A beach destination does not mean that the locals are used to seeing women in revealing swimwear. Please be sensitive to the traditions of the locals and cover up when in areas where locals are present like jetty areas and village markets.
Having said that, we would like to stress that the Andamans is a remote place and although the people are casual, one should not expect the kind of comfort or the level of service that is expected of a hotel/resort in mainland India.
All of India has standard 220 Volts with sockets mixed between 3 round pins. While some sockets also take the two round pin plugs, to avoid confusion or disappointment, we suggest guests bring at least one travel adapter.
India has a very mixed religious history and a reputation for religious tolerance. Hinduism is by far the most popular religion in the islands followed by Christianity and then Islam. Other religions that make up the total include Sikhism and Buddhism.
Even in the Andaman Islands, there is quite a large mix, and while the Hindu festivals are the most celebrated ones, around Christmas time you will see small processions with Santa Claus’ and followers.
The usual personal effects along with clothes. Make sure you have personal accessories suited to the appropriate voltage. It is 220V in India. Carry prescriptions of medications and spectacles.
Make sure you have the International drivers license if you wish to drive. Carry enough local currency equivalent to $100 worth at all times to pay for local services. Make sure your documents including cash, passport and credit cards and tickets are secure and keep a copy with you at all times.
Preferably carry travellers cheques and cash in Indian currency up to $100 at all times to pay for local services. Credit cards such as MasterCard, Visa, Amex are also widely accepted in Andaman.
Yes. Using credit cards to withdraw cash is available at quite a few places in Andaman.
Drugs are absolutely illegal in Andaman with severe penalties if caught in possession of even minute quantities.
The whole of India falls under the same time zone so the local time is GMT + 5Â½ hours throughout the country, all year round. The Andamans are much closer to Thailand than India which means life in the Andamans happens a little bit earlier in the day, to make use of the day light hours.
Indian postal services, in general, have a very good reputation, domestically and internationally. However, in the Andaman Islands, the postal service is not reliable and there have been many instances of parcels and letters not reaching their destination. Hence, it is advised to use postal services on mainland India rather than the postal services on the Island.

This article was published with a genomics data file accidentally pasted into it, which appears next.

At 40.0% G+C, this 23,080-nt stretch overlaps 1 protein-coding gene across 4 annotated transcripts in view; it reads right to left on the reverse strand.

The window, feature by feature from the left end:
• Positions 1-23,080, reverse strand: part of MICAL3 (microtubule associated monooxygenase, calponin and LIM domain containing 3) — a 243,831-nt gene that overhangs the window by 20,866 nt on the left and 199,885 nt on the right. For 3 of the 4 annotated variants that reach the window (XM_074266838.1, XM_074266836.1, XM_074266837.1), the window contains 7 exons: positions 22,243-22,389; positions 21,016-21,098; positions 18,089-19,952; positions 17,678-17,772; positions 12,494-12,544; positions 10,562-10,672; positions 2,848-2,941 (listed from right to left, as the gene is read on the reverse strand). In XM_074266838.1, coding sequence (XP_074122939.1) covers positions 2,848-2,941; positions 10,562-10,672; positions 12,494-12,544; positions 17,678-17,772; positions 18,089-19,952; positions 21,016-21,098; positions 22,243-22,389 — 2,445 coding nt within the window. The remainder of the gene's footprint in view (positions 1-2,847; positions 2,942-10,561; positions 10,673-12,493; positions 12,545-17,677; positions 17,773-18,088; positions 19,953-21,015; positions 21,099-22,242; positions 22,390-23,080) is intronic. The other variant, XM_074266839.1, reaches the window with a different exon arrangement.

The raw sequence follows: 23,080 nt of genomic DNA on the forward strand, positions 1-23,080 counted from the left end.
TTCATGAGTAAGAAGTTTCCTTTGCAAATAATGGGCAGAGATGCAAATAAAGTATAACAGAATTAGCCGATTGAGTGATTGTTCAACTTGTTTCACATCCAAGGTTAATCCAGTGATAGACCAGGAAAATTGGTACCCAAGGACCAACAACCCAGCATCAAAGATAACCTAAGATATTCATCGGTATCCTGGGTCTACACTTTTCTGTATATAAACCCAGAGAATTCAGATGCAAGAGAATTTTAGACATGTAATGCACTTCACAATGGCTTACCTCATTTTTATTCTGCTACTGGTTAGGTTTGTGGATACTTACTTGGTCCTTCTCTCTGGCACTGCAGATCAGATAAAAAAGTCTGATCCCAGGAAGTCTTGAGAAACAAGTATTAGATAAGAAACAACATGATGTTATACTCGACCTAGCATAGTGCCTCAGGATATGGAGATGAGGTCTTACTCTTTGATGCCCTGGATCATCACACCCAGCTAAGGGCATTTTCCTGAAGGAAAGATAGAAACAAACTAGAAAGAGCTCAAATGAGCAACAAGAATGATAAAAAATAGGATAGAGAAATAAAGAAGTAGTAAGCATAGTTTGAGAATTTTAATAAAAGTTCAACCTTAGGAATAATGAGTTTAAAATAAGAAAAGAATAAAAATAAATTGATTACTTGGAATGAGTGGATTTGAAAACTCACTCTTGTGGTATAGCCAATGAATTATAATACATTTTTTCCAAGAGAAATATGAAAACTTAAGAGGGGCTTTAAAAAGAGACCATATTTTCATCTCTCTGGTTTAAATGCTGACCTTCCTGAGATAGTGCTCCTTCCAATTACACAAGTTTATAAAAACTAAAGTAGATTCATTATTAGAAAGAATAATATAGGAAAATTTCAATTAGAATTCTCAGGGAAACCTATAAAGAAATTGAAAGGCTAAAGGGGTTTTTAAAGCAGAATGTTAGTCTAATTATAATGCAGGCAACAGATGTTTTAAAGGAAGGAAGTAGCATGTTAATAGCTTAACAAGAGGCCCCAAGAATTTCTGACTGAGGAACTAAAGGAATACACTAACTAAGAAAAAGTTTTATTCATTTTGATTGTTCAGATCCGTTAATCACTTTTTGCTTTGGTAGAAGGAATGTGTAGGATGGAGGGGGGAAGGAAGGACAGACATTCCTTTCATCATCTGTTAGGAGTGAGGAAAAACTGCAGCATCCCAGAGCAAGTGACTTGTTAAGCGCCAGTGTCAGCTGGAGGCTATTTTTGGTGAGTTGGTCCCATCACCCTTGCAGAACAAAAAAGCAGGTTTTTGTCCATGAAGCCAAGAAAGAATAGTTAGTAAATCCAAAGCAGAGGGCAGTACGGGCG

Port Blair is the capital city of the Andamans and is of immense historical importance. There are many sights that are to be seen here and most do not require you to hire a guide. You can view a list of the places here (do in Port Blair). The ones we recommend have been marked.
Although many hotels in Port Blair and other developed Islands have hotels and resorts that offer a bar, the night life concept has not really caught on in these islands. You will not encounter loud music, disco lights or parties here on a regular basis. Nights are usually quiet and most people get to bed soon to wake early and make maximum use of the day light hours.
An exception however is during Christmas and New Year on popular tourist islands like Havelock and Neil where you will find parties going late into the night, loud music and a lot of dancing.
Although alcohol is available on the islands, availability of imported alcohol is extremely limited. Except for a few IMFL (Indian Made Foreign Liquor) bottles, the alcohol availability is restricted to mostly Indian brands. Black Label, Black & White, Bacardi, Smirnoff and Kingfisher beer are some of the brands that are available easily.
The price of a meal depends entirely on where you eat and what you order. A nice quaint restaurant will cost you between Rs.300 to Rs.500 per person depending on what is ordered. Eating at the local village market will be much cheaper and most islands have a number of small eateries run by locals that work out easy on the pocket.
Sea food is more expensive in the Andamans compared to the mainland due to heavy demand and less supply.
Most Islands have a Primary Health Centre (PHC); However, services here can be limited and poor. It is advisable to go to the nearest PHC first for immediate assistance and as soon as possible, move to the G.B Pant hospital in Port Blair which is better equipped.
However at this hospital too, the treatment facilities are not what can be expected in mainland India and for any condition that could be serious, life threatening or needing special care, it is advised to fly to mainland India.
As such there are no dangerous predatory animals in the forests of the Andamans. So do not come here expecting to see tigers or lions. The forests here are inhabited by animals like wild boar, spotted deer, civet cat as well as numerous species of birds and butterflies. The vast forest canopy provides home to many different species of reptiles as well. Snakes both poisonous and harmless can be seen in the Andamans.
Monitor lizards too inhabit these islands and the mangrove creeks provide shelter to ‘salties’ or salt water crocodiles.
Tourists are advised to pay attention to sign boards posted on beaches as well as watch their step if walking through dense jungle or mangrove areas.